User Research London 2018

Although I started out as a UX Designer and that is my job title at the moment, I really think that research is a very important part of my job. Without research and testing how can there be a user experience? It is just what I or my stakeholder thinks is best.

Last year I was very interested in User Research London, although I did not get to attend, so when tickets came up for this years event I grabbed one. Sadly I did not manage to get a workshop ticket too, but with thirteen talks, not including lunchtime lightning talks, I still had a pretty full day and learnt a lot!

My conference badge with all the sponsors named.

The talks covered everything research from very practical talks about frameworks, how to use data to your advantage and making your research GDPR proof, through to the similarities of DJing to usability testing and how to find your mojo if you get stuck in a rut.

There were many common themes across the talks; the one which really stood out for me was around communication and what is the best way to communicate research findings to teams and stakeholders so it actually benefits your product.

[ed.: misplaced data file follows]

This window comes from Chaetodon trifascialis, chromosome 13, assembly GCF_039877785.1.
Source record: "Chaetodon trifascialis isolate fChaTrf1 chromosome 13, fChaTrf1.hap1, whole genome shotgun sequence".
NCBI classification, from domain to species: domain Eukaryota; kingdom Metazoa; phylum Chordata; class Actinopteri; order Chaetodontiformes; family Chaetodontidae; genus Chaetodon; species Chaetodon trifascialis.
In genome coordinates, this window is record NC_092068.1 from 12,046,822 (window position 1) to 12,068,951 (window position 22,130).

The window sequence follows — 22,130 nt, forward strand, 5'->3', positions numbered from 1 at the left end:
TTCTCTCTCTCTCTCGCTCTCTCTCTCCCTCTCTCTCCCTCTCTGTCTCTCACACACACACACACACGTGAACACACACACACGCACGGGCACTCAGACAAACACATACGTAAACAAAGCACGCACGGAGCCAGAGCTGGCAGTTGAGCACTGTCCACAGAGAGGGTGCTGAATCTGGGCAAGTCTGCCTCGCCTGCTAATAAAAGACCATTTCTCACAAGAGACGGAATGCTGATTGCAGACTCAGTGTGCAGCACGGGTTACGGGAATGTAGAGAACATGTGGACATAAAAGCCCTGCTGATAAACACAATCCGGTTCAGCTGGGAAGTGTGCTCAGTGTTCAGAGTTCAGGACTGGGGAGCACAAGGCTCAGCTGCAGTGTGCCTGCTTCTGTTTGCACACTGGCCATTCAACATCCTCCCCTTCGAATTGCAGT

These are some of my favourite talks although all were excellent:

Ben and Nic talking about how our research participants have needs too and how when we design our studies we can end up excluding people just because we want to use Skype or visit them at their homes.

Matthew’s lightning talk ‘Make with love’ touched on a bunch of stuff I have been thinking about lately, especially the ethics of design. I would have loved to hear the full length version of this talk.

Ana spoke on ‘when insights fade away’ and how people should not have to hold the information from your study in their minds. She made a set of cards for her team to help keep them focused on the insights they had learnt.

Laurissa spoke on how we should remember that the research we do is still for a user - our organisation. If it was a product would anyone be able or even want to use it?

Lastly Meena spoke on how to successfully position our research. She felt the key was to have good structure and be transparent so that everyone is aligned right at the start and understands exactly what this particular study is aiming to find out.

While it was a very full day with a lot to take in, there were so many things that I want to take back to my team. Research is still fairly new at Wiggle and it is great to have been inspired by so many great talks! My poor team will not know what has hit them when I get back in the office on Monday.